Using Demand Curves to Quantify the Reinforcing Value of Social and Solitary Drinking


Background: Young adults typically drink in social settings and report high levels of episodic heavy drinking despite a range of adverse consequences. Behavioral economics posits that this may reflect a reinforcer pathology in which alcohol is overvalued relative to other reinforcers. Theoretically, the value of alcohol is related to both the direct pharmacological effects of alcohol (euphoria, sedation) and the associated social reinforcement, but to date no studies have differentiated the value of social vs. solitary drinking. The current study examines two modified hypothetical alcohol purchase tasks (APTs), one explicitly social and one explicitly solitary, in order to quantify the reward value of social vs. solitary drinking and to determine whether there are unique clinical correlates of solitary alcohol demand. Methods: Participants were young adults (N = 274, Mage = 25.15, SD = 4.10) recruited from Mturk and from a university subject pool. Participants completed a solitary and social APT, in addition to measures of alcohol consumption and problems. Results: Participants reported significantly greater demand in the social APT compared to the solitary APT across all demand indices. Elevated solitary and social demand were associated with elevated levels of alcohol use and problems. Using a residualized change approach, solitary demand amplitude (maximum consumption and expenditure) and persistence (price sensitivity) contributed additional variance above and beyond their social APT composite counterparts in predicting typical drinks per week and the self-care, academic/occupational, and physical dependence subscales of the YAACQ. Conclusions: The presence of peers increases alcohol demand compared to a solitary scenario, and greater relative solitary drinking demand may be a risk factor for greater alcohol consumption and problems.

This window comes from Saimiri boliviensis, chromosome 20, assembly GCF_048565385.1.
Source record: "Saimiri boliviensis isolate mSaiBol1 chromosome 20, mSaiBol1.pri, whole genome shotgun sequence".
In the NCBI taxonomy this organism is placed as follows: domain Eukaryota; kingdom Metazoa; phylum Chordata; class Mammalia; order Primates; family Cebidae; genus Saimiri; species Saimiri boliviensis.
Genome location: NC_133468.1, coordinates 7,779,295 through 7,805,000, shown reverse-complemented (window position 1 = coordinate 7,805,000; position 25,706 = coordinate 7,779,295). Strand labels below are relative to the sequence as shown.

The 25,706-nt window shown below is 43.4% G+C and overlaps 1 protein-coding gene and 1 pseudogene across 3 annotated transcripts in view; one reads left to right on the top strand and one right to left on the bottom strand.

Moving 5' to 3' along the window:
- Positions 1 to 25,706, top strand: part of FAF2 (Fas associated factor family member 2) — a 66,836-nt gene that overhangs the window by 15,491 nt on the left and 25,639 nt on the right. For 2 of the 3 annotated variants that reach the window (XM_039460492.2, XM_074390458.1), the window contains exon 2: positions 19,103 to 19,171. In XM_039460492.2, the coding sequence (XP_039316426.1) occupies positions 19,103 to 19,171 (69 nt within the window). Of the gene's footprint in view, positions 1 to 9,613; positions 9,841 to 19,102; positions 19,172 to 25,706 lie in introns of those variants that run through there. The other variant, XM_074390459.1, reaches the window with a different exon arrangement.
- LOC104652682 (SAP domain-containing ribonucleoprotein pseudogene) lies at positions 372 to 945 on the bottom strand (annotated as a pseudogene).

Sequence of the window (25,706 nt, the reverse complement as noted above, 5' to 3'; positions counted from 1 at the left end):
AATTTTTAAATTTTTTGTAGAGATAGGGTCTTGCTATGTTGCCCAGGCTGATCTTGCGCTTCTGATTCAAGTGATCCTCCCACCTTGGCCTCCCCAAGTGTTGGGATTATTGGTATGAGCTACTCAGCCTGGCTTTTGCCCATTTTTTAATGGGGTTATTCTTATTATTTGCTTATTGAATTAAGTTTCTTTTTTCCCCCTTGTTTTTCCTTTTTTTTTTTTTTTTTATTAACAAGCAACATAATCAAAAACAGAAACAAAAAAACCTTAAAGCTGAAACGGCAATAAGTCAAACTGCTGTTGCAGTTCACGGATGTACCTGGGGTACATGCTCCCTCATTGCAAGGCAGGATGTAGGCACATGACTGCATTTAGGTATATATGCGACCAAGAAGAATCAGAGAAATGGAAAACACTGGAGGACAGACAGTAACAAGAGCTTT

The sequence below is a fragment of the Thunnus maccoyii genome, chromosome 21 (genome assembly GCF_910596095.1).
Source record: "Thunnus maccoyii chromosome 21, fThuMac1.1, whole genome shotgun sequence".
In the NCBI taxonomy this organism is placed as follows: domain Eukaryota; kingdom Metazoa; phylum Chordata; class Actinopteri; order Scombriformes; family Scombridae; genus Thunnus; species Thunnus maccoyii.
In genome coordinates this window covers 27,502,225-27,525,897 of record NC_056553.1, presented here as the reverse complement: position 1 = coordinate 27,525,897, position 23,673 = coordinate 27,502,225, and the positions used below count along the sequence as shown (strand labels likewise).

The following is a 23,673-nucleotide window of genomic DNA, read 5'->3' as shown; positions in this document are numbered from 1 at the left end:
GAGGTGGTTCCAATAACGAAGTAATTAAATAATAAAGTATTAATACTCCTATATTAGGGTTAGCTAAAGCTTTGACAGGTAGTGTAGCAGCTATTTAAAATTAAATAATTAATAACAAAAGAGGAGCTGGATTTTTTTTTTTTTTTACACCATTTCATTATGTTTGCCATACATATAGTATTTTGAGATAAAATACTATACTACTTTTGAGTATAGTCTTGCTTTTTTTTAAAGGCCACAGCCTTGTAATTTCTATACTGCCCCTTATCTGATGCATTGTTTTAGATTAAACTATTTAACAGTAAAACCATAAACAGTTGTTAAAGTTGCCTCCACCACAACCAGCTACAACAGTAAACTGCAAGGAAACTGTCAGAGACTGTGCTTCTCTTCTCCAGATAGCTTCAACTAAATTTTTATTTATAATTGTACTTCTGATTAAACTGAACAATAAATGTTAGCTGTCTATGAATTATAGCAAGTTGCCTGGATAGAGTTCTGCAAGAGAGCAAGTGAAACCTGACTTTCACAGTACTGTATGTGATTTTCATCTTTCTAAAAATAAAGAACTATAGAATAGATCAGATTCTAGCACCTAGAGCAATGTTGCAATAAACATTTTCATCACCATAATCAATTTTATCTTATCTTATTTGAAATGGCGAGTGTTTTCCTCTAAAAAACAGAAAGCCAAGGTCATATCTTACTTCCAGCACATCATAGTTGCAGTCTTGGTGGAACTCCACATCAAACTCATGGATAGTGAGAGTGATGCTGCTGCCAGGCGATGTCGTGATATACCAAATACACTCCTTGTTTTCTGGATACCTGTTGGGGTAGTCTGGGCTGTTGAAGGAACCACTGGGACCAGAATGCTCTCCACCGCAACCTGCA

Publication Title

Alcoholism: Clinical and Experimental Research